Then create a bridging header for your Swift project and then initialize your Objective-C ViewController in your Swift code, like this (again, just my example):

var work : WorkaroundViewController = WorkaroundViewController()

Then you're done! Let me know if it works for you... Like I said, it's ugly, but works!

  • It is tmp solution, I think we should to find or to wait to some better way :)
    – AlexZd
    Commented Sep 12, 2014 at 8:39
  • @AlexZd, absolutely, I hope they include it in swift... But for now, if you need it, there ya go!
    – tcd
    Commented Sep 12, 2014 at 14:36

This can be extended to any class that conforms to the UIAppearance protocol -- not just UIViews. So here's a more generic version:


#import <UIKit/UIKit.h>

@interface NSObject (UIAppearance_Swift)

+ (instancetype)appearanceWhenContainedWithin:(Class<UIAppearanceContainer>)containerClass;



#import "UIAppearance+Swift.h"

@implementation NSObject (UIAppearance_Swift)

+ (instancetype)appearanceWhenContainedWithin:(Class<UIAppearanceContainer>)containerClass {
    if ([self conformsToProtocol:@protocol(UIAppearance)]) {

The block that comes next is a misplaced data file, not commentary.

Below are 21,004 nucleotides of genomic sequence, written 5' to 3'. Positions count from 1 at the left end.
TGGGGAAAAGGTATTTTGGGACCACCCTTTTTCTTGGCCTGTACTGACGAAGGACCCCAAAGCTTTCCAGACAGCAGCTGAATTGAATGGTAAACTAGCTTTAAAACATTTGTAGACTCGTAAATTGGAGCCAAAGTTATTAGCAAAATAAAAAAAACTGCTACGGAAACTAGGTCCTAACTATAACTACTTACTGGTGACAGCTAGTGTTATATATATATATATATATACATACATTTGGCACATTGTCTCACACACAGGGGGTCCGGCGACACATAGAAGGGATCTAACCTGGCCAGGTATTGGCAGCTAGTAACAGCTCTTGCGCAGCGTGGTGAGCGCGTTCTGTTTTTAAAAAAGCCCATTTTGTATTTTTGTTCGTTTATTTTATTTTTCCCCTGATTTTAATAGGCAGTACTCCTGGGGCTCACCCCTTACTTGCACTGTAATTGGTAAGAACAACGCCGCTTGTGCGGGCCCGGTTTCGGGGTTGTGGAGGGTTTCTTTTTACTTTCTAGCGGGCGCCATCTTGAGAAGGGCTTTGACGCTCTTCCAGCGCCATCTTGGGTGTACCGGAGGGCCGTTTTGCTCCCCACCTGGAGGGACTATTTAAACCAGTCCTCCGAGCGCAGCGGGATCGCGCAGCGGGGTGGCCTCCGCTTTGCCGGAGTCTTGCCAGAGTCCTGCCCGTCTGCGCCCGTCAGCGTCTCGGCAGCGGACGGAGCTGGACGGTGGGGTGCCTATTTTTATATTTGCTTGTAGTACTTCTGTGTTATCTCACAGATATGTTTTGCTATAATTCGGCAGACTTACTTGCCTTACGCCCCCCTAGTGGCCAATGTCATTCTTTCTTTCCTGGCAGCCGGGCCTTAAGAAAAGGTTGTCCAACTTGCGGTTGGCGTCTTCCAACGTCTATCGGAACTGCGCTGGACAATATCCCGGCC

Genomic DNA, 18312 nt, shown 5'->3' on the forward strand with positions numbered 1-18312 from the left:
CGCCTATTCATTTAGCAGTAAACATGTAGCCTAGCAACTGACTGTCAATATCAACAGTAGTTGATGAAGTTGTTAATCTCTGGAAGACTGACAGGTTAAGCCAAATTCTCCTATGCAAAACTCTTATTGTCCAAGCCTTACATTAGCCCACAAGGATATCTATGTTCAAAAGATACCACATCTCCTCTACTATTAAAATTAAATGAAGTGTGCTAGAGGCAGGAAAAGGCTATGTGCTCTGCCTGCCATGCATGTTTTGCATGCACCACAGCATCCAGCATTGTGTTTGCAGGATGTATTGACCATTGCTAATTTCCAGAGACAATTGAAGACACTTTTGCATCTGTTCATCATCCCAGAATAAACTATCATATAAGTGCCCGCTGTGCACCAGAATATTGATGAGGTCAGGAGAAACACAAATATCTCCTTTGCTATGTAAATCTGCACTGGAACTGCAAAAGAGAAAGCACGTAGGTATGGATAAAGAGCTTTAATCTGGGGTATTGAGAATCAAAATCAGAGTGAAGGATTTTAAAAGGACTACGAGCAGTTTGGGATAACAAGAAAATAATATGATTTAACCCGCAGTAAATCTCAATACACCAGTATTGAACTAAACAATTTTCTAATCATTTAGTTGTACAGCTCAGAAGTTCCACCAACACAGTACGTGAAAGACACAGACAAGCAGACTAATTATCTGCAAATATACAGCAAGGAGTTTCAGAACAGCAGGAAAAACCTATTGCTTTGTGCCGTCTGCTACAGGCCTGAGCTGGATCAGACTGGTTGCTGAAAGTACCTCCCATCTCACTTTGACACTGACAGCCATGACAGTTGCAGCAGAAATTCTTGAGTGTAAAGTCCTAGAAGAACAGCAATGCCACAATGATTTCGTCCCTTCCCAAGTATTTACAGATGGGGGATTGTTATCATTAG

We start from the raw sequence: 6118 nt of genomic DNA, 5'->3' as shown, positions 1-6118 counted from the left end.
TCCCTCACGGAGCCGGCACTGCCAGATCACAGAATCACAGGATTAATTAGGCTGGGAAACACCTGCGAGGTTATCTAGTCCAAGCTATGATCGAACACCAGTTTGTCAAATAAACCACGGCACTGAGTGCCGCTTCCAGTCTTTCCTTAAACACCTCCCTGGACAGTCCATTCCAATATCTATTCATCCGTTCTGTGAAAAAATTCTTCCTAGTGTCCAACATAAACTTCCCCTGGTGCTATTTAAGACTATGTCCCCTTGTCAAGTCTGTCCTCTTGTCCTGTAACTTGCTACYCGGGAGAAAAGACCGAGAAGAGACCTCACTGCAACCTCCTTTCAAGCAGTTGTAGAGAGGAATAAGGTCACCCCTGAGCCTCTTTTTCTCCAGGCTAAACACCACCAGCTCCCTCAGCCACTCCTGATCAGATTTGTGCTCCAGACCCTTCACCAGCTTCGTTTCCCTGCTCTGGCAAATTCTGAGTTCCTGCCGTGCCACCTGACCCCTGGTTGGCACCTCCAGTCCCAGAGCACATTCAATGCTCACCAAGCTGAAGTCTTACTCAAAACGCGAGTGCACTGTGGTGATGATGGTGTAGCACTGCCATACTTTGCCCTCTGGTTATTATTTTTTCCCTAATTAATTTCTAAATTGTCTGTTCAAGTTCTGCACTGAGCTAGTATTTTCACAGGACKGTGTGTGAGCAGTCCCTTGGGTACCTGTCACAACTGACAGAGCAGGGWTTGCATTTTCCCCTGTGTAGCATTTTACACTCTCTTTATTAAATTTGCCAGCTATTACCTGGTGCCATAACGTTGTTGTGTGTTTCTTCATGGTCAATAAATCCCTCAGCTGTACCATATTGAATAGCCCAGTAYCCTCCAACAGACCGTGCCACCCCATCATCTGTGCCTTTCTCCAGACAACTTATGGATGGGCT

return [(id<UIAppearance>)self appearanceWhenContainedIn:containerClass, nil];
    return nil;


I have created a repo for you guys who wanna use CocoaPods:

  1. Add this into your Podfile:

    pod 'UIViewAppearanceSwift'
  2. Import in your class:

    import UIViewAppearanceSwift
    func layout() {
        UINavigationBar.appearanceWhenContainedWithin(MFMailComposeViewController.self).barStyle = .Black
        UIBarButtonItem.appearanceWhenContainedWithin(UISearchBar.self).setTitleTextAttributes([NSFontAttributeName: UIFont.systemFontOfSize(15)], forState: UIControlState.Normal)
  3. Reference: https://github.com/levantAJ/UIViewAppearanceSwift


Swift 4: iOS 9+

UIProgressView.appearance(whenContainedInInstancesOf: [LNPopupBar.self]).tintColor = .red

It seems Swift (at least as of Beta5) isn't able to support it for reasons unknown to me. Perhaps the language feature required is still in progress, as I can only assume they left it out of the interface for a good reason. Like you said, according to the docs it's still available in ObjC. Really disappointing.

  • This worked for me in Beta 5 using @spinillos method. Commented Aug 25, 2014 at 17:02
  • Right, but appearanceWhenContainedIn: is still off the table.
    – hlfcoding
    Commented Aug 26, 2014 at 4:53

You can use this:

UIBarButtonItem.appearance().setTitleTextAttributes(textDictionary, forState: UIControlState.Normal)

Edit: appearanceWhenContainedIn was removed in Swift. This answer was for the Beta 5 to change the appearance of the text of all bar buttons.

  • 1
    Also, no need to use UIControlState.Normal you can just use .Normal Swift knows the type by inference. Commented Sep 4, 2014 at 20:46
  • 12